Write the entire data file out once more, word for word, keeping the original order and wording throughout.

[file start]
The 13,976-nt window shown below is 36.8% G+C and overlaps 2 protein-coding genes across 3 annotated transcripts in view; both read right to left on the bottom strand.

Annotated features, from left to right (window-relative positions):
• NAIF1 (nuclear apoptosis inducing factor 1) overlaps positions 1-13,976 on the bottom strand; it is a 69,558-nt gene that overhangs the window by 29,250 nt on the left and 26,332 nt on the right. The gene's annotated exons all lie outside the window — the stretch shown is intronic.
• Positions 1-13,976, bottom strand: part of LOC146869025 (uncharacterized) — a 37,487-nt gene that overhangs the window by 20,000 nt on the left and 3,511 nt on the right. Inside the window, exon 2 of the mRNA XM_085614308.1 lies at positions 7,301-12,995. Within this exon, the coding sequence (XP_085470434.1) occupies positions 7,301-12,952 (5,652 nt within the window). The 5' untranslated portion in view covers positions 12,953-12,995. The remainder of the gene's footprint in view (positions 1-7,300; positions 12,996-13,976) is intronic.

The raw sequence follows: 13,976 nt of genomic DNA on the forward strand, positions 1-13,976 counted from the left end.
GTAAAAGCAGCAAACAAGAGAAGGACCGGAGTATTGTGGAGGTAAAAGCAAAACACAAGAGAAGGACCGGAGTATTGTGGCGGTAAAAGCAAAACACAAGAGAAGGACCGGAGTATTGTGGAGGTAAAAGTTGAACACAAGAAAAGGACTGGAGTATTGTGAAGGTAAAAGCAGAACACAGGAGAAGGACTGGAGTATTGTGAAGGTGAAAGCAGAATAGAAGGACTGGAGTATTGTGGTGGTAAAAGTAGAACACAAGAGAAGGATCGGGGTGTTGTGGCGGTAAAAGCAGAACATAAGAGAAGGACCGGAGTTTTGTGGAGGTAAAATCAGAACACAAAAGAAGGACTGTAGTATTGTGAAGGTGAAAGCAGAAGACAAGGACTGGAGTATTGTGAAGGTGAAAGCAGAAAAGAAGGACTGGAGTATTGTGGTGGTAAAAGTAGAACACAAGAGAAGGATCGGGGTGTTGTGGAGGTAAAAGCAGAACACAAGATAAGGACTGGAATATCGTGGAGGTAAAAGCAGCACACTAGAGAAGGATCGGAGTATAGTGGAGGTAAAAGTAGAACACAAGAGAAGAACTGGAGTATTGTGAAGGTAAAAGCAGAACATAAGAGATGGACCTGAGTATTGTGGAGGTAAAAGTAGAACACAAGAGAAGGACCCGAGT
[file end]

The 13,976-nt window shown below is 36.8% G+C and overlaps 2 protein-coding genes across 3 annotated transcripts in view; both read right to left on the bottom strand.

Annotated features, from left to right (window-relative positions):
• NAIF1 (nuclear apoptosis inducing factor 1) overlaps positions 1-13,976 on the bottom strand; it is a 69,558-nt gene that overhangs the window by 29,250 nt on the left and 26,332 nt on the right. The gene's annotated exons all lie outside the window — the stretch shown is intronic.
• Positions 1-13,976, bottom strand: part of LOC146869025 (uncharacterized) — a 37,487-nt gene that overhangs the window by 20,000 nt on the left and 3,511 nt on the right. Inside the window, exon 2 of the mRNA XM_085614308.1 lies at positions 7,301-12,995. Within this exon, the coding sequence (XP_085470434.1) occupies positions 7,301-12,952 (5,652 nt within the window). The 5' untranslated portion in view covers positions 12,953-12,995. The remainder of the gene's footprint in view (positions 1-7,300; positions 12,996-13,976) is intronic.

The raw sequence follows: 13,976 nt of genomic DNA on the forward strand, positions 1-13,976 counted from the left end.
GTAAAAGCAGCAAACAAGAGAAGGACCGGAGTATTGTGGAGGTAAAAGCAAAACACAAGAGAAGGACCGGAGTATTGTGGCGGTAAAAGCAAAACACAAGAGAAGGACCGGAGTATTGTGGAGGTAAAAGTTGAACACAAGAAAAGGACTGGAGTATTGTGAAGGTAAAAGCAGAACACAGGAGAAGGACTGGAGTATTGTGAAGGTGAAAGCAGAATAGAAGGACTGGAGTATTGTGGTGGTAAAAGTAGAACACAAGAGAAGGATCGGGGTGTTGTGGCGGTAAAAGCAGAACATAAGAGAAGGACCGGAGTTTTGTGGAGGTAAAATCAGAACACAAAAGAAGGACTGTAGTATTGTGAAGGTGAAAGCAGAAGACAAGGACTGGAGTATTGTGAAGGTGAAAGCAGAAAAGAAGGACTGGAGTATTGTGGTGGTAAAAGTAGAACACAAGAGAAGGATCGGGGTGTTGTGGAGGTAAAAGCAGAACACAAGATAAGGACTGGAATATCGTGGAGGTAAAAGCAGCACACTAGAGAAGGATCGGAGTATAGTGGAGGTAAAAGTAGAACACAAGAGAAGAACTGGAGTATTGTGAAGGTAAAAGCAGAACATAAGAGATGGACCTGAGTATTGTGGAGGTAAAAGTAGAACACAAGAGAAGGACCCGAGT